Eagles

Surtain II, Marshall Jr, Bateman, and other Eagles fits to watch during the NFL Draft

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The 2021 National Football League Draft is a week away. Since hiring Nick Sirianni as the new head coach, there’s been a lot of chatter and analysis on how the Eagles’ scheme will pan out. In this league, a team’s scheme is only as good as the talent they plug into it. This year’s draft has plenty of young playmakers that any NFL team would be lucky to draft. From match-up nightmares like Kyle Pitts and Jaylen Waddle, to scheme-builders like Micah Parson and Jaycee Horn, there’s a great crop of soon-to-be NFL stars to choose from.

With the Eagles needing help in an endless number of positions, staff writers Larry Henry Jr. and Candis McLean break down their top players to watch in this year’s draft.

Larry’s Players to Watch

• Patrick Surtain Jr. (CB, Alabama): If Patrick Surtain Jr. falls to the Philadelphia Eagles at No. 12, Howie Roseman would be foolish not to take him. The son of long-time NFL cornerback, Patrick Surtain, Surtain Jr. is coming off a National Championship-winning season at Alabama, where he was named a First-Team All-American and SEC Defensive Player of the Year. Standing at 6’2″, 202 lbs., the Florida native only allowed 273 combined yards from his position and allowed 25 yards or less in 10 of his 13 appearances last season. Surtain Jr. may be snatched up by the rival Dallas Cowboys, but he would surely be an impact starter on day one for the Eagles’ secondary.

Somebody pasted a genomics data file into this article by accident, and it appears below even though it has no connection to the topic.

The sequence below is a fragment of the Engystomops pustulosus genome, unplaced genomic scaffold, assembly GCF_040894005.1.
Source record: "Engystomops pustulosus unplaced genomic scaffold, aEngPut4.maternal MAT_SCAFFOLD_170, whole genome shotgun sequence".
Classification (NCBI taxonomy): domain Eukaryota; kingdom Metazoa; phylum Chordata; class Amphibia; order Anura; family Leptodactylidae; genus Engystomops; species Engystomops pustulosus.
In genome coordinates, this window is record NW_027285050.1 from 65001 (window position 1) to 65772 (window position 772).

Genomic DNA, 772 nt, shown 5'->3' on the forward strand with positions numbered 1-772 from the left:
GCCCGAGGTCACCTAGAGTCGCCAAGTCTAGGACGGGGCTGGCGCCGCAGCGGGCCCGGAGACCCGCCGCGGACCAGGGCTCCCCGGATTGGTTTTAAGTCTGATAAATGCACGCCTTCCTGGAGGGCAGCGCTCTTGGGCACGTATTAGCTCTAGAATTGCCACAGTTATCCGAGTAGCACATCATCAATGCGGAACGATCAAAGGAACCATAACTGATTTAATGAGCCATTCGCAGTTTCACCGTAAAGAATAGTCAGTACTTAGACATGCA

Rashod Bateman (WR, Minnesota): Wide receiver continues to be a need for the Eagles, and if they are unable to take any of the top three guys in the first round, they could select Minnesota’s Rashod Bateman in the second round. Bateman only played in five games in 2020 due to COVID-19’s impact on the Big Ten, but overall finished with 472 receiving yards and and two touchdowns. He’s 6’2″, 210 lbs., and is coming off a strong career with the Golden Gophers offense. After failing to make a splash at the WR position over the past few drafts, the Eagles shouldn’t pass up Bateman if he falls to them.

• Baron Browning (LB, Ohio State): The Eagles need a top linebacker to lead the way into the future and Baron Browning could be that guy in the middle rounds. Browning will likely play as a 4-3 Will linebacker in the pros, and delivered several standout moments in Columbus over this three-year career. Browning showed some inconsistencies, but was strong down the stretch to help the Buckeyes reach the National Championship. He is physically strong and a forceful tackler and would be a major addition to the Eagles linebacker corps, who has yet to find its next star.

(Joe Maiorana-USA TODAY Sports)